FRIDAY, May 10 (HealthDay News) -- When teens start dating, parents' worries grow -- and experts say that dating violence should be on their list of concerns.
"Dating violence happens, and it's more common than we think," said Dr. Yolanda Evans, an assistant professor of pediatrics in the division of adolescent medicine at Seattle Children's Hospital. "We need to talk to teens about it."
Nearly 10 percent of teenagers experience some form of violence in their dating relationships, according to the U.S. Centers for Disease Control and Prevention.
Dating violence encompasses physical, emotional and sexual abuse, the CDC notes. Physical acts include such things as hitting, shoving, pinching and kicking Emotional abuse could be threatening a dating partner or harming the person's self-worth by bullying, shaming, name-calling or isolating him or her from friends and family. Sexual abuse involves forcing someone into sexual activity that he or she doesn't want to participate in and includes sexual activity teens can't consent to because they've been drugged.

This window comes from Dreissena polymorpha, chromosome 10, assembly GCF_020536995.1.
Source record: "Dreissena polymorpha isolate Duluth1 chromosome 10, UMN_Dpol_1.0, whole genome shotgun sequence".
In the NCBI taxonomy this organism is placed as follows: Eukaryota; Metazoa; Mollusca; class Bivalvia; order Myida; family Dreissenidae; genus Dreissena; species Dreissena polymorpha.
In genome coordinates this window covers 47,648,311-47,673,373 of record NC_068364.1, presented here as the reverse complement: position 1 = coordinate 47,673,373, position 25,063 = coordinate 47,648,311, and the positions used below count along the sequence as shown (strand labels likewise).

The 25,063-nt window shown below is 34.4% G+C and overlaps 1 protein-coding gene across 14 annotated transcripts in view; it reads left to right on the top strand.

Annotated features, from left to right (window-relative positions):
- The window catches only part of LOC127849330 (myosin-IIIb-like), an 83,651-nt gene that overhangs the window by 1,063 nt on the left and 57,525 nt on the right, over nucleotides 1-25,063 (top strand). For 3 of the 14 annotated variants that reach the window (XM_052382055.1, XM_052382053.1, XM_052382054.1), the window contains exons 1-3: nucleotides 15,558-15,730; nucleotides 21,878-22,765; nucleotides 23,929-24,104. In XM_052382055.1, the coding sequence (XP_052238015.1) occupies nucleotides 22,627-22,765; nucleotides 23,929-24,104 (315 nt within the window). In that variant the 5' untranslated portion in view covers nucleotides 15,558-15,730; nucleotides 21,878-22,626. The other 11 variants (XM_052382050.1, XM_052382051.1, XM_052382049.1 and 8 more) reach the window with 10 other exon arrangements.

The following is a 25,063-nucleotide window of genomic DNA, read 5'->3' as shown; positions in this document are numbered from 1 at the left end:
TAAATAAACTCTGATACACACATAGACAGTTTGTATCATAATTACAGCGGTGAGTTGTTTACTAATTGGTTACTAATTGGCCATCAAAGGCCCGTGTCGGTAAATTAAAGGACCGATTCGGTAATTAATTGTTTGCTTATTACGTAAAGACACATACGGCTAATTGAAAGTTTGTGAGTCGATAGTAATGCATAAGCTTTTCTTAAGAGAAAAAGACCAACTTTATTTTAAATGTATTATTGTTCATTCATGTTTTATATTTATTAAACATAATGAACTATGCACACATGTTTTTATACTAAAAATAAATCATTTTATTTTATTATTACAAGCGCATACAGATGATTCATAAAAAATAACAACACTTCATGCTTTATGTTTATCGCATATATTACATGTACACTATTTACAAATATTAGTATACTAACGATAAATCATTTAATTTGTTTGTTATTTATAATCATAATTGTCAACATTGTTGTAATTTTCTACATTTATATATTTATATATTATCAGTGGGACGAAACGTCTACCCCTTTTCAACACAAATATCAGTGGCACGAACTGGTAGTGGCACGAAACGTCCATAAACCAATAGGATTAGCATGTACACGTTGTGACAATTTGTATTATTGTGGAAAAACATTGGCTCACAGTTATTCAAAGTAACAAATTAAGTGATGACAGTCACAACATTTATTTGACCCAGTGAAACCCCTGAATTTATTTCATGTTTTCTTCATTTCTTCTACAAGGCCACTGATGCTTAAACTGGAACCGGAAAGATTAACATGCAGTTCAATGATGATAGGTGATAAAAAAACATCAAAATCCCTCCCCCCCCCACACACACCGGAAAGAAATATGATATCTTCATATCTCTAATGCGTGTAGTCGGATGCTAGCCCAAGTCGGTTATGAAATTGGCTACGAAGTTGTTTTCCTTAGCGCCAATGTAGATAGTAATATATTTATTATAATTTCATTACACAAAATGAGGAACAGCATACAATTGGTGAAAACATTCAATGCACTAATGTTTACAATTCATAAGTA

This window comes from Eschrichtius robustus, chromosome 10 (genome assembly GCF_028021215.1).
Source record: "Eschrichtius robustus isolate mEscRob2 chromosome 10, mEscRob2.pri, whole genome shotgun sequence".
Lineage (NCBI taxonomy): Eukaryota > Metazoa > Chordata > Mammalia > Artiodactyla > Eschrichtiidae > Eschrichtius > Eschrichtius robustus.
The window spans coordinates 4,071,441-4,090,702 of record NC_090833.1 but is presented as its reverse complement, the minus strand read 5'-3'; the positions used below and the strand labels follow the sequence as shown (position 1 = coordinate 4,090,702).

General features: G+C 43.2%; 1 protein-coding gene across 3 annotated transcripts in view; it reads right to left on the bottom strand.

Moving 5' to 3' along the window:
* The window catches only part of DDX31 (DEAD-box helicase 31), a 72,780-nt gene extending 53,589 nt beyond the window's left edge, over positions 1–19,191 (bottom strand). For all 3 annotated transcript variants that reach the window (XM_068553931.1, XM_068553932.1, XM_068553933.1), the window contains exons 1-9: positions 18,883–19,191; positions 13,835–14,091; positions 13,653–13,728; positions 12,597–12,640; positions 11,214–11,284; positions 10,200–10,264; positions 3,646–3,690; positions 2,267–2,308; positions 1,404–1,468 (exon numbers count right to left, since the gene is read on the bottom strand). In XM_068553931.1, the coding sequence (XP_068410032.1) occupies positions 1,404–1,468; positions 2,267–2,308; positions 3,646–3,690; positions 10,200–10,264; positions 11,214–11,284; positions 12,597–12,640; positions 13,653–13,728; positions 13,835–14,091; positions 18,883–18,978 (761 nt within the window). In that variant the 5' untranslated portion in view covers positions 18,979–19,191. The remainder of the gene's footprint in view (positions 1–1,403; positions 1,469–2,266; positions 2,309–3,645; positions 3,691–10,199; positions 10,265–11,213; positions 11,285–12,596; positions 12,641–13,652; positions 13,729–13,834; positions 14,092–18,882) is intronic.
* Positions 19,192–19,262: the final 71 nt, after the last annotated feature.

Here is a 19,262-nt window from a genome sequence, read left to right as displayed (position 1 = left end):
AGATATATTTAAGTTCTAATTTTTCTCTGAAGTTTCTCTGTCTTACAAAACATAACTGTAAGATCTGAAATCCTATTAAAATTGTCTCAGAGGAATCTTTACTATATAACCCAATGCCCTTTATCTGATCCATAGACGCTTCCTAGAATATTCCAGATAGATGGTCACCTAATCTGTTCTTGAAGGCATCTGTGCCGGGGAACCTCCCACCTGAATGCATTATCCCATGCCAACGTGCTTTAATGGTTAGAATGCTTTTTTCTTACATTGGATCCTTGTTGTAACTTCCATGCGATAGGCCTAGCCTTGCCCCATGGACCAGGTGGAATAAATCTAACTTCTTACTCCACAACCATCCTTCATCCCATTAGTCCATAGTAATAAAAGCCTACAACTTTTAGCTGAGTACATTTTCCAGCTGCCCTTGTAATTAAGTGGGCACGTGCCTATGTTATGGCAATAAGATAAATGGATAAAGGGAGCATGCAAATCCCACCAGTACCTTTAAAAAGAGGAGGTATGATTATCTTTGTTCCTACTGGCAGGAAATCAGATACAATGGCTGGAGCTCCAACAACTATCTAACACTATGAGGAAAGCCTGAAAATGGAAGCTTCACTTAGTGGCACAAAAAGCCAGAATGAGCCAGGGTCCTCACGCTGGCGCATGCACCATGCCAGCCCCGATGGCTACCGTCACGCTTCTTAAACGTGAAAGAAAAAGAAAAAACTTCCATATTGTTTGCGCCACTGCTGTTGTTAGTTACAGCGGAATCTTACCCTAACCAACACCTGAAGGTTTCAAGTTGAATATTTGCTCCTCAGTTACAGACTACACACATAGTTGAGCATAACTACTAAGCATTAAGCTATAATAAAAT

Beyond the immediate effects of violent relationships, longer-range impacts loom. A study in the January issue of Pediatrics found that teens who had experienced dating violence were more likely to binge drink, smoke, have depression symptoms, think about suicide and experience additional intimate partner violence than were their peers who'd never experienced dating violence.
Teens who've been abused by their boyfriend or girlfriend are also more likely to do poorly at school, to experiment with drugs and to have an eating disorder, according to the CDC. Those abused in high school are more apt to be abused in college as well.
Often, though, abusive behavior starts with teasing and name-calling, which teens may see as a normal part of a relationship but which, according to the CDC, can lead to more s
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